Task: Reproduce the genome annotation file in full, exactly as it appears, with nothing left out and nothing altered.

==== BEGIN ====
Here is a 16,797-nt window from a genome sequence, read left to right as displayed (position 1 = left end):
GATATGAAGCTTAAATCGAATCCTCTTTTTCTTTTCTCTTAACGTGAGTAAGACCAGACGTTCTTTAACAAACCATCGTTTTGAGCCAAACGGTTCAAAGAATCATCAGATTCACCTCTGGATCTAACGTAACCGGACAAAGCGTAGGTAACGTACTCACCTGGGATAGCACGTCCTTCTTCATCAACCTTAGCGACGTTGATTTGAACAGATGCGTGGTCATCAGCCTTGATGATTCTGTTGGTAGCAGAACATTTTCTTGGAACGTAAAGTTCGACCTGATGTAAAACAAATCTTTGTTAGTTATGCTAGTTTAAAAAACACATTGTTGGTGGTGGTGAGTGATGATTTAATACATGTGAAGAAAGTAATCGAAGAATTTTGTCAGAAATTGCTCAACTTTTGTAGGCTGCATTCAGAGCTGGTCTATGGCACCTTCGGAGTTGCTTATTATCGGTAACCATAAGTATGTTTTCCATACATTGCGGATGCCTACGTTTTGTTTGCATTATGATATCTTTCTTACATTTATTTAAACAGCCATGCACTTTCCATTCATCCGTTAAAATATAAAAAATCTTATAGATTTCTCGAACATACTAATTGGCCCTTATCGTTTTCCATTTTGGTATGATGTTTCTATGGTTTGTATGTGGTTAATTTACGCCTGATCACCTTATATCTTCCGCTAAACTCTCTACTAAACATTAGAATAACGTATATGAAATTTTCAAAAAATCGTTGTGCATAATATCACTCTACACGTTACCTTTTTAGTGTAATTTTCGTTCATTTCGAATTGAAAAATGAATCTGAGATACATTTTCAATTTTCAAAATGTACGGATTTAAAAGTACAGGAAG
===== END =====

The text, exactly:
Here is a 16,797-nt window from a genome sequence, read left to right as displayed (position 1 = left end):
GATATGAAGCTTAAATCGAATCCTCTTTTTCTTTTCTCTTAACGTGAGTAAGACCAGACGTTCTTTAACAAACCATCGTTTTGAGCCAAACGGTTCAAAGAATCATCAGATTCACCTCTGGATCTAACGTAACCGGACAAAGCGTAGGTAACGTACTCACCTGGGATAGCACGTCCTTCTTCATCAACCTTAGCGACGTTGATTTGAACAGATGCGTGGTCATCAGCCTTGATGATTCTGTTGGTAGCAGAACATTTTCTTGGAACGTAAAGTTCGACCTGATGTAAAACAAATCTTTGTTAGTTATGCTAGTTTAAAAAACACATTGTTGGTGGTGGTGAGTGATGATTTAATACATGTGAAGAAAGTAATCGAAGAATTTTGTCAGAAATTGCTCAACTTTTGTAGGCTGCATTCAGAGCTGGTCTATGGCACCTTCGGAGTTGCTTATTATCGGTAACCATAAGTATGTTTTCCATACATTGCGGATGCCTACGTTTTGTTTGCATTATGATATCTTTCTTACATTTATTTAAACAGCCATGCACTTTCCATTCATCCGTTAAAATATAAAAAATCTTATAGATTTCTCGAACATACTAATTGGCCCTTATCGTTTTCCATTTTGGTATGATGTTTCTATGGTTTGTATGTGGTTAATTTACGCCTGATCACCTTATATCTTCCGCTAAACTCTCTACTAAACATTAGAATAACGTATATGAAATTTTCAAAAAATCGTTGTGCATAATATCACTCTACACGTTACCTTTTTAGTGTAATTTTCGTTCATTTCGAATTGAAAAATGAATCTGAGATACATTTTCAATTTTCAAAATGTACGGATTTAAAAGTACAGGAAG